My Advice on Taking Effective Notes:
Index cards are classic (and for good reason). A notebook or research log is critical, too, to help keep your search process organized. Make sure if you are copying material, that you also remember to copy or write down the book’s complete bibliographic information so you can correctly cite it in your paper. Save your notes and/or copied material in folders, a binder, or a filebox so that it’s all in one place at your fingertips. (Aside: this is where most of my students are, still, no matter what their age: taking paper notes about paper materials).
If you’re looking for ways to automate the research process, take it online, maintain a multimedia database, back up your research in the cloud, or make it text-searchable… well then, you live in the right century, because the future is here. Some options include:
- Zotero, a free research management tool designed by scholars for scholars. Learn more about it at Zotero.org. It works as a plugin to Mozilla Firefox* and Word (or OpenOffice) and allows note-taking, tagging, organizing your “library” of sources into collections, attaching saved copies of PDFs, archiving web pages, and retrieving bibliographic information directly from a wide variety of websites as you’re conducting research (including academic libraries, Amazon.com, New York Times, Flickr, and many more). *Yes, I know about the Zotero-Everywhere coming along, but for now – I’m keeping it simple.
- StudyBlue, recently recommended by HackCollege as a useful app & the one with the best mobile capability. Haven’t used it myself, but it looks handy for note-taking.
- EverNote, similar in some ways to Zotero in its ability to archive diverse web-based resources and sort/organize them. It’s missing the Word processing bibliographic piece, but it’s a handy way to do online capture, search, and retrieval.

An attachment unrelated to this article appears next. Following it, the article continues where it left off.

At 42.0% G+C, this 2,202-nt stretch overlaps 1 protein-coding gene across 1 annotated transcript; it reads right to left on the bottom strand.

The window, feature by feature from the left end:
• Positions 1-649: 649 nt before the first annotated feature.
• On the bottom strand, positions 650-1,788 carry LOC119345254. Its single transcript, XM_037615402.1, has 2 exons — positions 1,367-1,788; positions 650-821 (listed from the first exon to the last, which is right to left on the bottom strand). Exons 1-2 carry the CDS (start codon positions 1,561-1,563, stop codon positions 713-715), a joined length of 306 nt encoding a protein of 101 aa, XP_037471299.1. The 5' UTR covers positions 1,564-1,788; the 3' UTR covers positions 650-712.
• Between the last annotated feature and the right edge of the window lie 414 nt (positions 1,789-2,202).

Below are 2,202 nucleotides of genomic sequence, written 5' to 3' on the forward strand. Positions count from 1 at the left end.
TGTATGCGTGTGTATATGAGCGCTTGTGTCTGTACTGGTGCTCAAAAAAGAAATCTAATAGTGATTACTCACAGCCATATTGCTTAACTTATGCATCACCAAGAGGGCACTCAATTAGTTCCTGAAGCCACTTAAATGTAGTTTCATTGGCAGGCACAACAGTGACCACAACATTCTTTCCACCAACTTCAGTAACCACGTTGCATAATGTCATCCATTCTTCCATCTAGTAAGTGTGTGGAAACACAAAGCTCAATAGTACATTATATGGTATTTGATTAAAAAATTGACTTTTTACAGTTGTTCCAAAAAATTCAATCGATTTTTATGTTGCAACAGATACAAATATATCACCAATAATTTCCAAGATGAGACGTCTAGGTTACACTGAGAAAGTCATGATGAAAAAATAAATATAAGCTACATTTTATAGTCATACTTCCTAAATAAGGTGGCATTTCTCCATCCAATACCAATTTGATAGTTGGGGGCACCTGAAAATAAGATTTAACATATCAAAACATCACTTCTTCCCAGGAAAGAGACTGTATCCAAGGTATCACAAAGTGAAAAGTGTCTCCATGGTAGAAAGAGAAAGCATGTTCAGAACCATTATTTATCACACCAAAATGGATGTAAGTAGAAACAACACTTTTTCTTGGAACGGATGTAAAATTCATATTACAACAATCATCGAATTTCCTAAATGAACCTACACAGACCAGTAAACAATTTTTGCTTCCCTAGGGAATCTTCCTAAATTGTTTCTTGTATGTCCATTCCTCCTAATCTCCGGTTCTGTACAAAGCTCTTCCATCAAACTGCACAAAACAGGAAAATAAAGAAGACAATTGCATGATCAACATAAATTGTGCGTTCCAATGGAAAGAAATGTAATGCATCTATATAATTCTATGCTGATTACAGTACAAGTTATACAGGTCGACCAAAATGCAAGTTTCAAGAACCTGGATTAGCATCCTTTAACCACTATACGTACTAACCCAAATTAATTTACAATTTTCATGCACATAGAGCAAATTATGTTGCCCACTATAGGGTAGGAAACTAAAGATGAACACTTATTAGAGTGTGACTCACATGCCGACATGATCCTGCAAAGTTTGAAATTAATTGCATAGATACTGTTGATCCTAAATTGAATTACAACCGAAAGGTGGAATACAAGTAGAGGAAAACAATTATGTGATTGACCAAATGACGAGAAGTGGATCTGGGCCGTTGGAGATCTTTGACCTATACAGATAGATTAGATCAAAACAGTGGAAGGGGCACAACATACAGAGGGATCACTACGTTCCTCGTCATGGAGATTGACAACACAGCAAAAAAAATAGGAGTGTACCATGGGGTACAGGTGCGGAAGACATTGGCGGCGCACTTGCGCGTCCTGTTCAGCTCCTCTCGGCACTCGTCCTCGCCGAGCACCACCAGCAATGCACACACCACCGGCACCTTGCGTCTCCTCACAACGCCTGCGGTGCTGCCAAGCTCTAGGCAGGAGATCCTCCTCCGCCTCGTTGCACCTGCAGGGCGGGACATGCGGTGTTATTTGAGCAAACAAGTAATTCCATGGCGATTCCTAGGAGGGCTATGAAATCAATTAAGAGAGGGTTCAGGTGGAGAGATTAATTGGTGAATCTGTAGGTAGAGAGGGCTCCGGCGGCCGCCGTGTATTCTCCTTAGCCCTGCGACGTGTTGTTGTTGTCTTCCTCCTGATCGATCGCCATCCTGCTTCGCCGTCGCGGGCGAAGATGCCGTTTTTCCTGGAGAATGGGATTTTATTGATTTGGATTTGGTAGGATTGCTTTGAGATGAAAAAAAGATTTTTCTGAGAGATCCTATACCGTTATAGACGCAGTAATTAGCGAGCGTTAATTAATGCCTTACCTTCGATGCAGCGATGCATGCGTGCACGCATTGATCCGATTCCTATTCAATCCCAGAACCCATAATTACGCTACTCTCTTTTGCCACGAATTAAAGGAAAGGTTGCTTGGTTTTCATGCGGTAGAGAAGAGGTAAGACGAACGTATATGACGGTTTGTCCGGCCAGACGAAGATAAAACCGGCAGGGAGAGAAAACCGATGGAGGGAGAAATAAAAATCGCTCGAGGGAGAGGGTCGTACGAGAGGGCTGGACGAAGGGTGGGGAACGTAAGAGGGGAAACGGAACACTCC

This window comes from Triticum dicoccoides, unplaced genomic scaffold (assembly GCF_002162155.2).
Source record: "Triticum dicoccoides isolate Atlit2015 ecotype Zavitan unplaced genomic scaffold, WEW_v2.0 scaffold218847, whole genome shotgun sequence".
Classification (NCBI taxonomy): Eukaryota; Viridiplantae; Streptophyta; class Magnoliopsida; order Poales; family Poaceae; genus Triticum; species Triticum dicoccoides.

- OneNote, a program that often comes bundled with your typical Microsoft Office install, so you may already have it: it’s a robust note-taking and research organization tool. It’s written more for business applications but is highly adaptable to academic/scholarly ones if you play around with it a little. It allows you to create notes, folders, and virtual binders. You can’t attach or annotate PDFs or other text documents, though, so you’d need to create an “archive” folder of those materials elsewhere on your computer or on an external hard drive.
…and lastly, speaking of archiving: make sure that whatever system you adopt, that you think about how to back it up to prevent losing all your work. Some systems have this built in; if not, consider how important that is to you and develop your own alternative system of backing up your data and your writing-in-progress.
Personally, I like the (free) program called Dropbox, which instantly syncs documents across all my computers and allows me to access them from any internet connection. It has completely replaced having to carry a flash drive and eliminated the problem I used to have of having several different versions of a document on several different computer platforms. GoogleDocs is also handy that way because it constantly saves your work for you, and you have it built in when you access your Gmail. (Aside: I’m developing a workshop for the Honors program later this term called “Note-Taking for the 21st Century,” and some of this is a dry run for that session).